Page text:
France’s new asylum law: What you need to know
On 1 August 2018, a new asylum and immigration law went into effect. What will change for asylum-seekers in France? Wesley Dockery explains.
In spite of controversy from both the political left and right, France enacted a stringent new asylum law last Wednesday designed to accelerate asylum procedures, expedite expulsions and quicker integrate successful applicants.
The bill was passed by French parliament with 100 votes in favour versus 25 against and 11 abstentions.
Here are some of the major changes that will come into effect.
Time limit to file an asylum application
One of the major provisions of the law is the reduced time frame to claim asylum in France: Asylum-seekers now only have 90 days upon entering France to file an asylum application. Previously, asylum-seekers had 120 days.
The law doubles the number of days an asylum-seeker may be detained from 45 days to 90.
Crime and refugee status
Previously, France could withdraw refugee status from a migrant who had been convicted of a crime or an act of terror in France. This law now allows France to withdraw French refugee status from any individual who committed a crime in the EU or in a third country that is considered “democratic” by France.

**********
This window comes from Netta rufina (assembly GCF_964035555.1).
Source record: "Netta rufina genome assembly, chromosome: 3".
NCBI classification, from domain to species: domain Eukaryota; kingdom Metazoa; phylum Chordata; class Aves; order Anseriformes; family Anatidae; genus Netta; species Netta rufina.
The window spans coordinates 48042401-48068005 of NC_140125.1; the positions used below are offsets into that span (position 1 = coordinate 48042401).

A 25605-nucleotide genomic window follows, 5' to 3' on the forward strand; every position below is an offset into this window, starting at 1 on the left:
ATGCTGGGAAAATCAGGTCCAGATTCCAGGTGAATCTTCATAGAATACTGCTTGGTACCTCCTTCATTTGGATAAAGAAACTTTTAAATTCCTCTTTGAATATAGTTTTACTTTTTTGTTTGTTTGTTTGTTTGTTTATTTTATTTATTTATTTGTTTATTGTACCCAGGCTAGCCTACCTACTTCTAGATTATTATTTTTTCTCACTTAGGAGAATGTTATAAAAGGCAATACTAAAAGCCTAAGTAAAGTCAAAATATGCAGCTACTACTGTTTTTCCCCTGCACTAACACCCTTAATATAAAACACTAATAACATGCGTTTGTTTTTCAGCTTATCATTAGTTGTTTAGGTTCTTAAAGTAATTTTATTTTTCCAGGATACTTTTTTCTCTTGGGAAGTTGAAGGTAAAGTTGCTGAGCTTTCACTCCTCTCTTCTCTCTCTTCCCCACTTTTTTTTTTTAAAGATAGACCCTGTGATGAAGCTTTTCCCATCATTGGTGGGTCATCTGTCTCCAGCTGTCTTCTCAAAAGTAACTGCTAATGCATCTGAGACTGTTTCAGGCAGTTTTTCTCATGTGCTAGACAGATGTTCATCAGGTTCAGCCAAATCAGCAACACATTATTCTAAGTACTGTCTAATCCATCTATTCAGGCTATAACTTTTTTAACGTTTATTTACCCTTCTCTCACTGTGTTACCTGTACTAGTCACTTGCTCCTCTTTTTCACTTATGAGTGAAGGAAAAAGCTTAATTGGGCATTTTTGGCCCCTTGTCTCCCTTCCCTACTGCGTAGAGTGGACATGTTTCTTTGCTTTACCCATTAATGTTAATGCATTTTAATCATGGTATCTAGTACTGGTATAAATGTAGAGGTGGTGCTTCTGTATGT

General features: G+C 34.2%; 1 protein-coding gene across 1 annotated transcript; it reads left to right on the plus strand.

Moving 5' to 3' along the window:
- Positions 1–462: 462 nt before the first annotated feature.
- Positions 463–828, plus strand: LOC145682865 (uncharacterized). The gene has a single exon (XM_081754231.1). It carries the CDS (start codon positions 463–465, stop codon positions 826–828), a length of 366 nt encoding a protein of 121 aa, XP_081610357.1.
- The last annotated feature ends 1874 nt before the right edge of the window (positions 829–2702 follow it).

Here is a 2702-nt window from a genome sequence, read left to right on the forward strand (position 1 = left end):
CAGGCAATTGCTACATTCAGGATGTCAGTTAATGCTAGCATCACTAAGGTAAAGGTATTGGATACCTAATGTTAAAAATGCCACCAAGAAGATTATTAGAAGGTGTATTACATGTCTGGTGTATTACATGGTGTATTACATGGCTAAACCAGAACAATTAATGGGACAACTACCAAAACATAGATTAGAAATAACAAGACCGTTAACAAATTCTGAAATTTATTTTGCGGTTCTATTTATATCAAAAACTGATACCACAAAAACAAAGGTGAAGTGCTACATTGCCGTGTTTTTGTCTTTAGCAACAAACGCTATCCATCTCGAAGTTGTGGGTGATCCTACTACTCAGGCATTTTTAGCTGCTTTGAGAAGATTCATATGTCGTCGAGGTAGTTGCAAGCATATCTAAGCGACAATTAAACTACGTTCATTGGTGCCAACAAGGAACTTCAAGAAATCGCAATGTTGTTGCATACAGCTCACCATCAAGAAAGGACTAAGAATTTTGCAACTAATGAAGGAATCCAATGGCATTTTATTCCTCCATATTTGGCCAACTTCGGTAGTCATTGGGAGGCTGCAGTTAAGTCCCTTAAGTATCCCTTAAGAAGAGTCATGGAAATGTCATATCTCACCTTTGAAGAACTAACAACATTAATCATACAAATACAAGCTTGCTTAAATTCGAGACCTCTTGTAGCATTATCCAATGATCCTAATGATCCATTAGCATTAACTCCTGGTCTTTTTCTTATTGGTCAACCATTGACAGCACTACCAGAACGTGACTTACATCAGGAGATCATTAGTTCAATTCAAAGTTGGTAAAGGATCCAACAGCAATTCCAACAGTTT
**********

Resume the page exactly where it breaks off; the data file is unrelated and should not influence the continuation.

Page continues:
A migrant who has received a deportation order will no longer have 30 days to leave voluntarily if they have refused to get their fingerprints or photo taken by French authorities.
Working in France
Asylum-seekers can now work legally in France from six months after entering the country, rather than nine as it was previously.
Family reunification will be extended to siblings under certain conditions. Previously, non-married minor refugees with full asylum or subsidiary protection could only apply to be reunited with their parents. Now, beneficiaries can ask to be reunited with brothers and sisters, in addition to their parents.
Controversy over bill
The far right in France criticized the bill as “lax” and fear that it would result in more migrants coming to France and receiving asylum, AFP reports.
The left, on the other hand, sees the bill as a move to limit the scope of asylum cases and fears that the maximum detention period of 90 days could “put children behind bars” for three months, AFP reported. French aid organizations including terre d’asile said in a report last month that in the past year, 304 children were kept in deportation centres, an increase of 70 percent over the last year. The report added that the children are often traumatized by the experience.
French Interior Minister Gerard Collomb believes the new asylum law will allow the French government to better handle the asylum issue: “We are giving ourselves the means of preserving a right to asylum which, had nothing been done, could rapidly have been called into question as one fears may happen in a number of European countries,” he said.
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